Are You Loving Parenting?
If your answer isn’t a resounding YES then it’s time to change that:
- Learn how to form powerful, respectful connections with your children
- Find out how to parent gently and calmly through the rough times
- Move with me away from conventional discipline techniques, and in to more loving and respectful solutions
- Discover how to relearn your instincts and gain confidence in your natural parenting abilities
- Find out more about the benefits to natural parenting practices, such as full term breastfeeding, natural birth, co-sleeping / bed-sharing and elimination communication
- Discover how to be more mindful in all that you do, and enjoy the simple beauty of each and every moment!
Why Child Centred Parenting Is Not What Our Children Want… Or Need
People are often surprised to learn, that although I advocate for gentle, peaceful and natural parenting, I do not advocate for child centred parenting.
Child centred parenting is the phenomenon of primarily filling your time with activities specifically for the child, along with asking them for direction and allowing them to choose what the whole family should do.
Perhaps confusingly, I do believe fully that a child has the right to freedom of choice, but the key difference I see in child centred parenting is that the scales are tipped in a vastly unbalanced way, often giving the child the control over the choices of the entire family and setting them in the place of the “leader” of the family.
This is another major difference between Continuum families and Attachment parents, and although I consider myself both, child centred parenting is something I see far more of in the AP world.
So what is the harm in child centred parenting?
Well, as Jean Liedloff famously wrote in The Continuum Concept:
“…his main business is to witness the actions, interactions and surroundings of his caretaker adults or children. This information prepares babies to take their place among their people by having understood what they do. To thwart this powerful urge by looking inquiringly, so to speak, at a baby who is looking inquiringly at you, creates profound frustration: it manacles his mind. The baby’s expectation of a strong, busy, central figure, to whom he can be peripheral, is undermined by an emotionally needy, servile person who is seeking his acceptance or approval. The baby will increasingly signal, but it will not be for more attention: it will actually be a demand for inclusion in adult-centred experience.”
To be child centred is not a natural way to parent. Traditionally, children have grown up surrounded by productive adults, role models for life. They have observed the work we as adults do, imitating and joining in, as and when they choose. The adults have not been child centred – to do so would be disastrous for their survival, they simply did not have time to forego the work they needed to do, in favour of child centred activities.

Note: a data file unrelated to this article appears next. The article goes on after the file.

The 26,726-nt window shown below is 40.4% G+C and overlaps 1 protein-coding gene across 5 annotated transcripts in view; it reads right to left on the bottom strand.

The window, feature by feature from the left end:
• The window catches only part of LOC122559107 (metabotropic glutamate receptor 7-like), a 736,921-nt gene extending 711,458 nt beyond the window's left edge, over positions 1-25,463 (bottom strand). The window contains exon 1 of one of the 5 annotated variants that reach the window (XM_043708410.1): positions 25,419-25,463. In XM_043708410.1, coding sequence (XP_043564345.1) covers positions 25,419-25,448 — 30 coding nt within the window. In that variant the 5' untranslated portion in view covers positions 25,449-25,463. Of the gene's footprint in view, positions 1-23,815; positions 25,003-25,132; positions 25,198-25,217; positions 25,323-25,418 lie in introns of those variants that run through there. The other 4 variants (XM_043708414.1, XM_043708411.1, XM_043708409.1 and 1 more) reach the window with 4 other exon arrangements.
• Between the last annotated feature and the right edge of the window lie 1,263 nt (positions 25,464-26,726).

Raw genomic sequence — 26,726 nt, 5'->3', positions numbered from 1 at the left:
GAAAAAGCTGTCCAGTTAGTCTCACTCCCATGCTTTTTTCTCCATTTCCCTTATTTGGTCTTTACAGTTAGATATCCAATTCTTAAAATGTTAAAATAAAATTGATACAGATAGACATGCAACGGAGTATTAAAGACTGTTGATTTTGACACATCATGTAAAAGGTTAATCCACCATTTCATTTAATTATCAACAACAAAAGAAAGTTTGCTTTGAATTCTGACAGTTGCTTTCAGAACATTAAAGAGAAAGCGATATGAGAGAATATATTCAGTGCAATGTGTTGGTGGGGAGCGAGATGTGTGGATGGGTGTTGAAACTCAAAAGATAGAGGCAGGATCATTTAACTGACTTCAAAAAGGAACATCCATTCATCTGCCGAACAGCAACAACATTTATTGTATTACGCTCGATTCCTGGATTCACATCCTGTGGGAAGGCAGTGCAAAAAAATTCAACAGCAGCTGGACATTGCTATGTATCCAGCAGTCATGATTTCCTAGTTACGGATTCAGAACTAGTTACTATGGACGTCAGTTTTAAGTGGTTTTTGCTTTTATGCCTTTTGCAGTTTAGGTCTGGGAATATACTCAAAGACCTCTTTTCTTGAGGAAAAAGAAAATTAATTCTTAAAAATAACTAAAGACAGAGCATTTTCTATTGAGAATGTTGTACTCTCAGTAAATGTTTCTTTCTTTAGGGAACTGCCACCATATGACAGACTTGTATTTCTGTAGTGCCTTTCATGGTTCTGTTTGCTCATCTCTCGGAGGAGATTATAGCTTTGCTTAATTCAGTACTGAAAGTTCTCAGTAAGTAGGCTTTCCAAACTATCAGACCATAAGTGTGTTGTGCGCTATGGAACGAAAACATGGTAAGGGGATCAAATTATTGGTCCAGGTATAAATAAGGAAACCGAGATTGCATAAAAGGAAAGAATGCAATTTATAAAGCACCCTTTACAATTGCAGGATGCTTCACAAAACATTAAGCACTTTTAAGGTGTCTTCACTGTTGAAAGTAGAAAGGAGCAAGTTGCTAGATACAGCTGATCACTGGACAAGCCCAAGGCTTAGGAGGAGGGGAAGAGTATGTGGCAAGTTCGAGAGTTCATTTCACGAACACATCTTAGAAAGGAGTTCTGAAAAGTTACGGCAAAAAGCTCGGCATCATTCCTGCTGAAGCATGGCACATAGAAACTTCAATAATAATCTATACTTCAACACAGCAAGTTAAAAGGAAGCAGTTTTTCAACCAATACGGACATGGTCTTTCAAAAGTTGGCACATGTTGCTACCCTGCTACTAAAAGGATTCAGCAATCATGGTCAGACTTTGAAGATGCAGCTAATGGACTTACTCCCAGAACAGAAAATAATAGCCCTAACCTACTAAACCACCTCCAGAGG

For parents who have always struggled at the modern, child centred parenting groups, feeling inauthentic and squashed by sitting in a circle, watching their child play and feeling the need to commentate on their every movement, there is a good reason you feel this way and it is not because you are no good at this parenting thing! It is because child centred parenting is not natural.
It always confuses me to hear of parents “needing” to use the TV as a babysitter so they can do the housework or cook some dinner. The very activities the child would get the most out of being a part of are done when they are not around to see them. Instead, parents throw themselves into the role of chief entertainer, taking them to child centred groups, asking constantly what the child wants to do, and playing with them, becoming involved in all their games all day long. It is no wonder they have no time to do the tasks they really need to do and end up utilising the TV to be able to cook dinner.
Meanwhile, the children, ill equipped to deal with this level of attention and focus directed on their every action, demonstrate their discomfort in a variety of ways. They become dissatisfied with everything, never impressed or engaged for long. They demand more and more, desperate to learn where the limit lies, how far the parent will go. They become unable to entertain themselves and struggle to play independently. The situation is stressful and unfulfilling for everyone involved.
What children really crave is to observe and be free to become involved in real life activities. This is not to say that playing with your children in itself is harmful. Not at all – It’s about balance and it is about the way play is approached. Are you doing it for fun, to build a connection and enjoy each others company, or are you doing it out of a sense of duty, resenting the feeling of being controlled by your child and worrying about all the things you still have to get done? There is a big difference, and if you feel it, believe me when I say, they can feel it too.
Don’t be afraid to step back, to ask them to do it alone and most importantly, to include your children in real life activities that will benefit them the most. Don’t be afraid to be the role model for life that they need you to be.